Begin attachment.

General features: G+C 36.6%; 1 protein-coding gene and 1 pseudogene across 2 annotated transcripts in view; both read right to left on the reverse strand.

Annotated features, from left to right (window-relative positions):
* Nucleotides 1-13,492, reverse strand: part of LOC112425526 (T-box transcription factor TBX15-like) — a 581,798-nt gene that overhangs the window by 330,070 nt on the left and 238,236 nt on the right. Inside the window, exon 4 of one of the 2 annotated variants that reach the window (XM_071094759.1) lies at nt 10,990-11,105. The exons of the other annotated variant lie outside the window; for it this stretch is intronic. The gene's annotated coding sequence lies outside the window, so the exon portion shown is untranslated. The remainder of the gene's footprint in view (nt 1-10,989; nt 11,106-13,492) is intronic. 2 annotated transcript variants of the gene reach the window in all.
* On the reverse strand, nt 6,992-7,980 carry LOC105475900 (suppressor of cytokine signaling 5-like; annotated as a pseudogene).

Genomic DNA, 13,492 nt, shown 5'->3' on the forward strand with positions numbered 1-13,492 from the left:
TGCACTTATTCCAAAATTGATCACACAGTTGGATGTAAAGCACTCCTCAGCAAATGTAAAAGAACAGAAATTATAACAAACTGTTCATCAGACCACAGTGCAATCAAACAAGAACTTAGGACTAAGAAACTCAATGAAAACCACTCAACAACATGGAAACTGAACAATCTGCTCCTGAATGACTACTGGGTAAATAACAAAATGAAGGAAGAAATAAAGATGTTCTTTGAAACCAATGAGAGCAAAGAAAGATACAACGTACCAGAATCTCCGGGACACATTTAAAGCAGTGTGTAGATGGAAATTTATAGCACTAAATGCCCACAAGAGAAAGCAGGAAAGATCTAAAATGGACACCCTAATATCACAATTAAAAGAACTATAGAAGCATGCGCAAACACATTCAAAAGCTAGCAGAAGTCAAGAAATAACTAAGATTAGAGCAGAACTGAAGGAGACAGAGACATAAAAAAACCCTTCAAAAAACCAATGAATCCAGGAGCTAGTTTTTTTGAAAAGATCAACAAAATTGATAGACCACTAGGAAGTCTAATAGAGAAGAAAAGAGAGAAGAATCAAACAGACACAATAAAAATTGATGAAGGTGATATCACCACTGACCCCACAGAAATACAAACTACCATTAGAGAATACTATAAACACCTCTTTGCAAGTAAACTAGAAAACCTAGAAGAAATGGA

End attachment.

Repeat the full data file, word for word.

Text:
General features: G+C 36.6%; 1 protein-coding gene and 1 pseudogene across 2 annotated transcripts in view; both read right to left on the reverse strand.

Annotated features, from left to right (window-relative positions):
* Nucleotides 1-13,492, reverse strand: part of LOC112425526 (T-box transcription factor TBX15-like) — a 581,798-nt gene that overhangs the window by 330,070 nt on the left and 238,236 nt on the right. Inside the window, exon 4 of one of the 2 annotated variants that reach the window (XM_071094759.1) lies at nt 10,990-11,105. The exons of the other annotated variant lie outside the window; for it this stretch is intronic. The gene's annotated coding sequence lies outside the window, so the exon portion shown is untranslated. The remainder of the gene's footprint in view (nt 1-10,989; nt 11,106-13,492) is intronic. 2 annotated transcript variants of the gene reach the window in all.
* On the reverse strand, nt 6,992-7,980 carry LOC105475900 (suppressor of cytokine signaling 5-like; annotated as a pseudogene).

Genomic DNA, 13,492 nt, shown 5'->3' on the forward strand with positions numbered 1-13,492 from the left:
TGCACTTATTCCAAAATTGATCACACAGTTGGATGTAAAGCACTCCTCAGCAAATGTAAAAGAACAGAAATTATAACAAACTGTTCATCAGACCACAGTGCAATCAAACAAGAACTTAGGACTAAGAAACTCAATGAAAACCACTCAACAACATGGAAACTGAACAATCTGCTCCTGAATGACTACTGGGTAAATAACAAAATGAAGGAAGAAATAAAGATGTTCTTTGAAACCAATGAGAGCAAAGAAAGATACAACGTACCAGAATCTCCGGGACACATTTAAAGCAGTGTGTAGATGGAAATTTATAGCACTAAATGCCCACAAGAGAAAGCAGGAAAGATCTAAAATGGACACCCTAATATCACAATTAAAAGAACTATAGAAGCATGCGCAAACACATTCAAAAGCTAGCAGAAGTCAAGAAATAACTAAGATTAGAGCAGAACTGAAGGAGACAGAGACATAAAAAAACCCTTCAAAAAACCAATGAATCCAGGAGCTAGTTTTTTTGAAAAGATCAACAAAATTGATAGACCACTAGGAAGTCTAATAGAGAAGAAAAGAGAGAAGAATCAAACAGACACAATAAAAATTGATGAAGGTGATATCACCACTGACCCCACAGAAATACAAACTACCATTAGAGAATACTATAAACACCTCTTTGCAAGTAAACTAGAAAACCTAGAAGAAATGGA